Nuclear Power Corporation of India holds national workshop on disaster mitigation
If India was to fulfil the dream of becoming a developed nation by 2020, availability of adequate power was vital and nuclear power had an important role to play in this regard, said K. Manimekalai, Vice-Chancellor of Mother Teresa Women’s University, Kodaikanal.
The Kudankulam Nuclear Power Project (KKNPP) , would provide the much-needed electricity to fuel economic development, she said while addressing a workshop on ‘Disaster mitigation with particular reference to nuclear power plants’ organised here on Friday by Nuclear Power Corporation of India and Institution of Engineers (India), Madurai Local Centre.
The massive proliferation of consumer appliances in homes had increased dependence of people on electricity. At a time when neighbouring countries such as China were developing fast, India had no choice but to develop at a rapid pace to compete.
With Tamil Nadu already being power deficient and in the throes of a major power crisis, it needed the KKNPP more than ever. Terming the nuclear plant as safe, she came down heavily on the anti-KKNPP protestors and said that a few groups did not have the right to block the development of the entire society. While power production through thermal plants was being presented as an alternative, Dr. Manimekalai pointed out that nuclear plants do not emit green house gases which were causing great damage to the ozone layer. She urged students and industrialists to spread awareness regarding the issue and dispel various wrong notions.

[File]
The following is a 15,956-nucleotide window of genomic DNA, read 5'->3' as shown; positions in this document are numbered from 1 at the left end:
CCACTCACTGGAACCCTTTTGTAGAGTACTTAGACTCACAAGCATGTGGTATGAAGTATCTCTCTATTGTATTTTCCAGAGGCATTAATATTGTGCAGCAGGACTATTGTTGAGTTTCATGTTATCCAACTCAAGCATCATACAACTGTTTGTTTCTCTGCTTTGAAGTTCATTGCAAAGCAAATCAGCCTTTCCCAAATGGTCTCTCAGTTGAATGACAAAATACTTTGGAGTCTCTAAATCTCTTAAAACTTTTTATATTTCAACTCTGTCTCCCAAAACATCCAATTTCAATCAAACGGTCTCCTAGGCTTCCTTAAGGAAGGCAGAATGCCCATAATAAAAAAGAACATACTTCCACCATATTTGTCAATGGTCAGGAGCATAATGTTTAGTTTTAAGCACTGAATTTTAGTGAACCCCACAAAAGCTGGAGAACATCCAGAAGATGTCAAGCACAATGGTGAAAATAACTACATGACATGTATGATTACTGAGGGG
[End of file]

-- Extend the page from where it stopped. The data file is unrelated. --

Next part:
Speaking earlier, S. Kalirajan, Additional Chief Engineer, KKNPP, said that radiation was omnipresent in the atmosphere and posed a threat only when it exceeded a threshold. While all nuclear plants emit radiation, the industry was equipped to reduce the emission and its impact on the environment. The two worst accidents occurred at Fukushima Daiichi nuclear plant and Chernobyl in the erstwhile Soviet Union. While there were no deaths in the former case, the latter claimed around 30 lives, which showed preparedness of the industry to mitigate the effects of any accident.
W. Stephen Aruldoss Kanthiah, who was in the Centre's 15-member expert panel on KKNPP and a retired Director (Operations) of Heavy Water Board; R. S. Sundar, Senior Director, KKNPP; S. Venkatesh, Senior Commissioner Engineer, KKNPP; Ajay Dubey, Medical Officer, KKNPP; S. Deenadayalan, chairman (in charge), MLC; were among the resource persons.